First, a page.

Ontario tells firms to reduce waste output

Quaker Oats Company of Canada is acting preemptively in the face of proposed new environmental regulations in Ontario.The Peterborough, Ont.-based firm has already completed an environmental audit to see where its waste can be cut.This week, Ontario's ndp government will table...

Quaker Oats Company of Canada is acting preemptively in the face of proposed new environmental regulations in Ontario.

The Peterborough, Ont.-based firm has already completed an environmental audit to see where its waste can be cut.

This week, Ontario’s ndp government will table Initiatives Paper No. 1 before the provincial Cabinet. The paper proposes that firms be required to audit and reduce their entire waste output, including excess packaging.

The draft proposal provides follow-up regulations to the Ontario Waste Management Act, introduced last April.

One result of Quaker Oats’ audit is that the food marketer is looking to eliminate the exterior cardboard packaging surrounding its cereal products and sell a bagged product instead.

Hugh Howsom, national manager of environmental affairs at Quaker Oats, says much technical and consumer testing lies ahead before bagged cereals reach store shelves.

‘We must be careful about creating a marketing disadvantage for ourselves,’ Howsom says.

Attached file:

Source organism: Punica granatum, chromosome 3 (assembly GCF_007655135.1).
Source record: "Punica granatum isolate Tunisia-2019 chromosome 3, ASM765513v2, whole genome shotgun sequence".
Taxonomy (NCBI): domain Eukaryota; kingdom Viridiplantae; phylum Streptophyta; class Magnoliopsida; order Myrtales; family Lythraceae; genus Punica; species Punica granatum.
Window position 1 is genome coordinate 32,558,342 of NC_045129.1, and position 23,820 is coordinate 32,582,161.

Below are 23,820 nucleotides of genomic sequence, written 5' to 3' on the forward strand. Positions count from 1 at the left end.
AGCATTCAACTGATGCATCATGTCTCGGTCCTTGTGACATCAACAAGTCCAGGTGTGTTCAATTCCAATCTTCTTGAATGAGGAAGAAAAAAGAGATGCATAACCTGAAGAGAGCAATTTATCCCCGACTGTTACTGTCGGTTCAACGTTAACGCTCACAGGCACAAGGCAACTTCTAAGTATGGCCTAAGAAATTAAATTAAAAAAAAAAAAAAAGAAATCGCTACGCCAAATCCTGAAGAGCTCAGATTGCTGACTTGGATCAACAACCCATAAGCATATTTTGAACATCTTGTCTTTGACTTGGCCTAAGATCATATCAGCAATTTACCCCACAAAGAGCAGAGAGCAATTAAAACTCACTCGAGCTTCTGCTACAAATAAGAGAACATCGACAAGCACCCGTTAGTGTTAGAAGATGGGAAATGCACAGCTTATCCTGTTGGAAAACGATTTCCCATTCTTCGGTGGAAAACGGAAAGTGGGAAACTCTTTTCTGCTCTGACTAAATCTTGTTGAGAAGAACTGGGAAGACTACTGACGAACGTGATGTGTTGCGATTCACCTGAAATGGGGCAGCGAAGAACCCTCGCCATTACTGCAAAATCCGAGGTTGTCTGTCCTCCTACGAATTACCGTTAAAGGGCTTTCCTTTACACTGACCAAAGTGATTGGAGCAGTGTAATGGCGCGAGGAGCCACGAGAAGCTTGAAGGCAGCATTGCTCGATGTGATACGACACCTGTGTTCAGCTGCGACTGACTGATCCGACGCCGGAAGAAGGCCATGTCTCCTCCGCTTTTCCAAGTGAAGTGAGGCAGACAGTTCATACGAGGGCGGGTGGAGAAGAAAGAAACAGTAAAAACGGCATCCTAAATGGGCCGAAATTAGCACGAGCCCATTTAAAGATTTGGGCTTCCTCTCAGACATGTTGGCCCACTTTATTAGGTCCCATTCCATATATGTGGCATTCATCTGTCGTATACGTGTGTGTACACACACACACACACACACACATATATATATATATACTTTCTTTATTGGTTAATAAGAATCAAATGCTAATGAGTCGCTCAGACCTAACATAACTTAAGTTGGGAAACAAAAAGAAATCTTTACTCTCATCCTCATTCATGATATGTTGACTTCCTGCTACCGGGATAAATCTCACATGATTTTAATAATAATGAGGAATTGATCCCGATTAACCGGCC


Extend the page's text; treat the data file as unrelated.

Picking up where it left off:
‘If everyone else on the store shelf is going with a glossy box, we’ll have a problem with how the consumer perceives our bagged product,’ he says.

Howsom says Quaker Oats will shortly produce an advertising campaign to inform customers about its waste reduction efforts.

Waste Management Act

The Waste Management Act, a legislative response to the 1990 National Packaging Protocol, requires companies to reduce their waste to 80% of 1988 levels by Dec. 31, and 50% by 2000.

If the new regulations are approved, all Ontario companies will submit for approval to the ministry of environment a waste reduction plan explaining how the Waste Management Act targets will be met.

Companies will need to minimize waste along their entire production and marketing chain, from the factory floor to the store shelf.

A waste audit was recently completed at 3M Canada’s Perth, Ont. facility. Energy consumption and waste was reduced, and recycled or recyclable materials were introduced.

3M ads

A spokesman for the company says corporate advertising will shortly highlight 3M Canada’s own waste reduction progress.

Dennis L’Ami, general manager of Equity Environmental Services and chairman of the International Institute of Environmental Auditors, warned brand managers their portfolio’s market share is at risk.

‘If a rival acts before you do to bring out packaging that becomes part of a full advertising campaign highlighting how they met specific standards, your market share could be adversely affected,’ L’Ami says.

The draft regulations will likely become enforceable in February. Ontario marketers will then submit audits and a waste reduction plan by July 1.

Dieter Doederleine, head of M2000 Group, the Toronto-based package design consultant, says many Ontario companies have yet to respond to the Waste Management Act.

‘Companies must either redesign their packaging to meet Ontario regulations, and keep their existing packaging for the rest of the provinces,’ Doederleine.

The alternative would be conforming to Ontario standards and hoping the rest of the country does not follow suit.

That would be unlikely.

‘Ontario is the litmus test,’ Doederleine says. ‘What happens here will dictate what happens elsewhere.’